For many people, the first big moment after the arrest comes at their arraignment — when they finally set foot in a courtroom.
If your arraignment is about to be held, this is what you can expect to happen:
- You’ll be brought to the courtroom. If you’ve previously been given bail, you’ll have been told where and when you need to attend. If you fail to show up, the judge will immediately revoke your bail and issue a warrant for your arrest. If you’re still waiting in jail, you’ll be brought to the courtroom directly from the jail. You will likely still be in the clothing the jail issued because you won’t be seen by a jury at that time.
- You will learn exactly what formal charges are being brought against you. For example, if you were in a drunk driving accident, you’ll find out if you have been charged with just driving while intoxicated (DWI) or if you face additional charges, like vehicular manslaughter, child endangerment or any other possible related crimes.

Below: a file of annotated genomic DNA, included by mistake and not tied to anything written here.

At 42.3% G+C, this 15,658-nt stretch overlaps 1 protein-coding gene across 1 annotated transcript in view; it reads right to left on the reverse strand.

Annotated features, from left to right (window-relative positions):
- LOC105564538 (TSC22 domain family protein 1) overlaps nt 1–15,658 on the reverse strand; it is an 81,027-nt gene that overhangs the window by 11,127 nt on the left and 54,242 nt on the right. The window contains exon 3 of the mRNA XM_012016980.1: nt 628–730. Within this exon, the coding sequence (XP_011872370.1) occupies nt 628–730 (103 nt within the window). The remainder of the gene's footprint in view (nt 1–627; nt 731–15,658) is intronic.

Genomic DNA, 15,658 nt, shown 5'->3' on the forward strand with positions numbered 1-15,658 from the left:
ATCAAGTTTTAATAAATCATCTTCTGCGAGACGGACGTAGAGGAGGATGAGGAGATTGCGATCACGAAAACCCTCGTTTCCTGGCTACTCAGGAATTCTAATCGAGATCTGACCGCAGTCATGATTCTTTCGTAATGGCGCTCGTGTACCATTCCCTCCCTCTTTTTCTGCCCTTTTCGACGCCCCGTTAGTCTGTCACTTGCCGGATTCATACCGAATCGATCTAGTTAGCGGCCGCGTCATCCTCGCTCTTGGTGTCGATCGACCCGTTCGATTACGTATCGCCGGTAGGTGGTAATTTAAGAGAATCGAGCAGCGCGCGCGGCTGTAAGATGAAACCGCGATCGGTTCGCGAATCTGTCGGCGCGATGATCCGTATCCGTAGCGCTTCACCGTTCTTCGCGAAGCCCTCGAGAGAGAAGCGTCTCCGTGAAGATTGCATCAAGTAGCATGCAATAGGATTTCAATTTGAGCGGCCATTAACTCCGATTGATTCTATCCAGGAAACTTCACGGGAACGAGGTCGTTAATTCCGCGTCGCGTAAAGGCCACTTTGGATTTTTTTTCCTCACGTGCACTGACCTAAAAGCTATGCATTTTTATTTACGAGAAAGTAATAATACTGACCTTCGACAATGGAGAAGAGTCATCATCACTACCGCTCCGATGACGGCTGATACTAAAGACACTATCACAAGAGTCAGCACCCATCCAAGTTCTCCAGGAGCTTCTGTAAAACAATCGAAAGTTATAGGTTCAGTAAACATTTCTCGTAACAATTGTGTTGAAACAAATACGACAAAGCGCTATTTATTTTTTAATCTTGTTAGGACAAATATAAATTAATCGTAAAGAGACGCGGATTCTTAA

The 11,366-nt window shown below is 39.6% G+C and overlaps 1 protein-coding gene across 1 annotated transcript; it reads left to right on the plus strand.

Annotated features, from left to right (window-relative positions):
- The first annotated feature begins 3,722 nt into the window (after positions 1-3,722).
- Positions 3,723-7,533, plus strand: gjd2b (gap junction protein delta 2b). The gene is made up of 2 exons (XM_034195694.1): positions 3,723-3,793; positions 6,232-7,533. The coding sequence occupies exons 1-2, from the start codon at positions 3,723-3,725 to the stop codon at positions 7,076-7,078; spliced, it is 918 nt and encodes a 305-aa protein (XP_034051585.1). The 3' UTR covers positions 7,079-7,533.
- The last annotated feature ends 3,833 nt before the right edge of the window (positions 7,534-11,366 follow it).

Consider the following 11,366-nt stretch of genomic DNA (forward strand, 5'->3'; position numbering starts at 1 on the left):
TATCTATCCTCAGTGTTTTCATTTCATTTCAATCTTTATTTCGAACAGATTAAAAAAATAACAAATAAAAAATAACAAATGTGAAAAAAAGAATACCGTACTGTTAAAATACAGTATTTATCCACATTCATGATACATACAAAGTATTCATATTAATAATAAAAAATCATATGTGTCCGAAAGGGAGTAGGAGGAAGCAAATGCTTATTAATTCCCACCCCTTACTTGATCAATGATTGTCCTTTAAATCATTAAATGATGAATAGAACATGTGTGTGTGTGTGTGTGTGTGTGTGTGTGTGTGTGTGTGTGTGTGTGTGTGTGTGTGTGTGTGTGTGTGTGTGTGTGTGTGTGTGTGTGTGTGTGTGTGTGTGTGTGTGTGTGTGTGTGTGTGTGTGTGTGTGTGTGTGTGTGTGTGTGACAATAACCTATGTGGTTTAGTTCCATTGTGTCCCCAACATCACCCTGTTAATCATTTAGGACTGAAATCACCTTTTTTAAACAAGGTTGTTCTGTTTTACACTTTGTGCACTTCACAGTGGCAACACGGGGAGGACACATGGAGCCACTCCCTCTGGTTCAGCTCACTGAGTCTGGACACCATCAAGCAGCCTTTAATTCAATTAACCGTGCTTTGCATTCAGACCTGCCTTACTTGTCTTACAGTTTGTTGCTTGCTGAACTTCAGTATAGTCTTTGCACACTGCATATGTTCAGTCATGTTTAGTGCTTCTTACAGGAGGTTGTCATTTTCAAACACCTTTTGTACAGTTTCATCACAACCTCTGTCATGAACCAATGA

- You’ll be asked if you have a private attorney or need a public defender. It’s possible an attorney may be appointed to act as your representative temporarily — just for the purposes of the arraignment — if you don’t have an attorney right at that moment. If so, he or she can help you decide how to plead.
- You’ll be asked how you plead to the charges against you. If you plead “guilty,” the case will pretty much be over — you’ll waive all your rights to a trial or defense and be scheduled for sentencing. That’s seldom a wise choice, so most people plead “not guilty.” Even if you ultimately change your plea, that gives you time to consider your options and talk to an attorney first.
- The issue of bail will probably be revisited and your next court date will be set. What surprises most people is that there is very little discussion about evidence and there is no opportunity to discuss any issues with the prosecutor or judge — arraignment is a fairly quick, organized and somewhat mechanical process for most cases.
Don’t try to navigate the criminal justice system without an advocate by your side. If you’d like to learn more about our firm’s approach to criminal defense, please visit our webpages on the topic.